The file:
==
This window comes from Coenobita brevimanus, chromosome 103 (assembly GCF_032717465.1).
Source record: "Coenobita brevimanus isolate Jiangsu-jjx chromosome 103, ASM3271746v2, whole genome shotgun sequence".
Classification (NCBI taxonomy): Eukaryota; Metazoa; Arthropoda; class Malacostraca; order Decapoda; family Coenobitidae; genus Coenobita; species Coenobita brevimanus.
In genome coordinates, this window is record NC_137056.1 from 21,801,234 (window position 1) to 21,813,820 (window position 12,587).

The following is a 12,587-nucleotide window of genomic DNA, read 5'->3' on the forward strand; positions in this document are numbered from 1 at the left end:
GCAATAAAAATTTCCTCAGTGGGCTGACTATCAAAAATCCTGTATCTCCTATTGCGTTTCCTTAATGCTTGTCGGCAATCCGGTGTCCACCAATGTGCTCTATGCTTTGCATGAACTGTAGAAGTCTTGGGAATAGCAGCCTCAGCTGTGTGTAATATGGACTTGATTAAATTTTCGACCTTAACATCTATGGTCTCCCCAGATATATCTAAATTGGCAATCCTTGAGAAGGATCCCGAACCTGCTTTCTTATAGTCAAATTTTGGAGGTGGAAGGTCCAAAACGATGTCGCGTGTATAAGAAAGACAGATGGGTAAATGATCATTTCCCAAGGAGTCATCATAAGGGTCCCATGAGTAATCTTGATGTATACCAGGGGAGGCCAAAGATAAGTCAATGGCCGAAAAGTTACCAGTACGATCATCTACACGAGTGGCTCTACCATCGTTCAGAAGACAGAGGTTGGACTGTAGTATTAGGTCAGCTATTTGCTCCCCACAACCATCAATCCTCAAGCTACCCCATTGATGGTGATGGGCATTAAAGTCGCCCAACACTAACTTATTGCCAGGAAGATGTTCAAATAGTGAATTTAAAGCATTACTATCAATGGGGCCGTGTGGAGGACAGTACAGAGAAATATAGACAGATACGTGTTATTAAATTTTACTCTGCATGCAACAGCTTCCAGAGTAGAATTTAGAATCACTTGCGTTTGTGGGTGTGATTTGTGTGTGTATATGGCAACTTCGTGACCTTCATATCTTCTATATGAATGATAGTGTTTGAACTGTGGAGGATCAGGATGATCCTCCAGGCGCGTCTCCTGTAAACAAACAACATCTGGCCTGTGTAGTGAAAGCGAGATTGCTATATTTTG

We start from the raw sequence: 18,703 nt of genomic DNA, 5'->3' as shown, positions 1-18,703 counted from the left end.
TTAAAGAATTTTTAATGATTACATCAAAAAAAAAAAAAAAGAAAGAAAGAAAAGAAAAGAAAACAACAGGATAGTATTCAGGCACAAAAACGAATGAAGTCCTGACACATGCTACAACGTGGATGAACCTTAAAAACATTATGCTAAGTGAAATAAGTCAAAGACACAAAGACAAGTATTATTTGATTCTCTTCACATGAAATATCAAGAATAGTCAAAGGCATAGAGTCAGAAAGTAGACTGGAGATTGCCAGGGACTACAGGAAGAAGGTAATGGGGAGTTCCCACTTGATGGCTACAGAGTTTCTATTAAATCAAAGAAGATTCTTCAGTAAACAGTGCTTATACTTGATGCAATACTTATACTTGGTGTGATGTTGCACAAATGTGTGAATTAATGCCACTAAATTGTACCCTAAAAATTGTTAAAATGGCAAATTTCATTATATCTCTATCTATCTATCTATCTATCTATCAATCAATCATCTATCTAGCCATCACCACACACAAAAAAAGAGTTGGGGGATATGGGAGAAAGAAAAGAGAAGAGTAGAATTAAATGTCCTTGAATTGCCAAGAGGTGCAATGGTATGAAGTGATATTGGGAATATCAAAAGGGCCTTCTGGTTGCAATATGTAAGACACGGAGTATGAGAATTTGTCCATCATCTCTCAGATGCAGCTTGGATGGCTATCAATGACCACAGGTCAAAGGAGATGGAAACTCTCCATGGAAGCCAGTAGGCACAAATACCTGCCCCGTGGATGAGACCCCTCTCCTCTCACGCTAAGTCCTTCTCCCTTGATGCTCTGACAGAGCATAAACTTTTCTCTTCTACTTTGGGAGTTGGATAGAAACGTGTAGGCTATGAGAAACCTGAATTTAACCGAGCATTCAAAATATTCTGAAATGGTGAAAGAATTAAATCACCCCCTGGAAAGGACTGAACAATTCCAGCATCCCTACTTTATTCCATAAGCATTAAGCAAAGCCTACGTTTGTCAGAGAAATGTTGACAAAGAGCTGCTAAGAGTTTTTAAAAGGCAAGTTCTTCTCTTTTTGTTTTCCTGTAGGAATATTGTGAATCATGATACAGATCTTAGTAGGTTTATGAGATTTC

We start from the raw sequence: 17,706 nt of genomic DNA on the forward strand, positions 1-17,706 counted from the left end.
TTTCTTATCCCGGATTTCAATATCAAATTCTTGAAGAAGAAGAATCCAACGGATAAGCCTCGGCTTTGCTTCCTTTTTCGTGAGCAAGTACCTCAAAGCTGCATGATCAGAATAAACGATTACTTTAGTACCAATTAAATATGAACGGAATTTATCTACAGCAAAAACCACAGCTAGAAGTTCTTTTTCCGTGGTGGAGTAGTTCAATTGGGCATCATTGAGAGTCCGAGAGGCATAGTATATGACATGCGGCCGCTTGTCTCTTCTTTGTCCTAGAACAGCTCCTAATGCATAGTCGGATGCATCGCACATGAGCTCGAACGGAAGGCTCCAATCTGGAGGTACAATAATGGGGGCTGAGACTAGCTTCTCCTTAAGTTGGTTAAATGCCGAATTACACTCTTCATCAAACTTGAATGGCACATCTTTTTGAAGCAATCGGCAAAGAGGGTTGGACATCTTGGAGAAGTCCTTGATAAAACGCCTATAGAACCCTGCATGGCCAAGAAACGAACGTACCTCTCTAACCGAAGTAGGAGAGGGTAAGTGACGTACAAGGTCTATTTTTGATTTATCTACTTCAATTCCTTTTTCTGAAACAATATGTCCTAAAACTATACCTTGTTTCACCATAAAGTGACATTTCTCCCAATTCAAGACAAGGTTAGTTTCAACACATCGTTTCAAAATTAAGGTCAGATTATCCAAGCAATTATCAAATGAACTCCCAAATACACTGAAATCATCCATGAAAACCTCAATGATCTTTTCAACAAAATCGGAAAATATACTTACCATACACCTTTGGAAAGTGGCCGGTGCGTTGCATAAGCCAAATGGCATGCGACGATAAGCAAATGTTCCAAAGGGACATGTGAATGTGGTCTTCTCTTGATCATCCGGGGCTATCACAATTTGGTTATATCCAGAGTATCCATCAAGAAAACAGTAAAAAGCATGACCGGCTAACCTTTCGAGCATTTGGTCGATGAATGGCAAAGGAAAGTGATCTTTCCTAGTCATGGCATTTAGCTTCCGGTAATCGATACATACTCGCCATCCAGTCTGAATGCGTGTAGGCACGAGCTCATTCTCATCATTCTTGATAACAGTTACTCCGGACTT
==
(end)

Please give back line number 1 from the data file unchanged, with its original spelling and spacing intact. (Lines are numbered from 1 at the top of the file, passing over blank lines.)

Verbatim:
This window comes from Coenobita brevimanus, chromosome 103 (assembly GCF_032717465.1).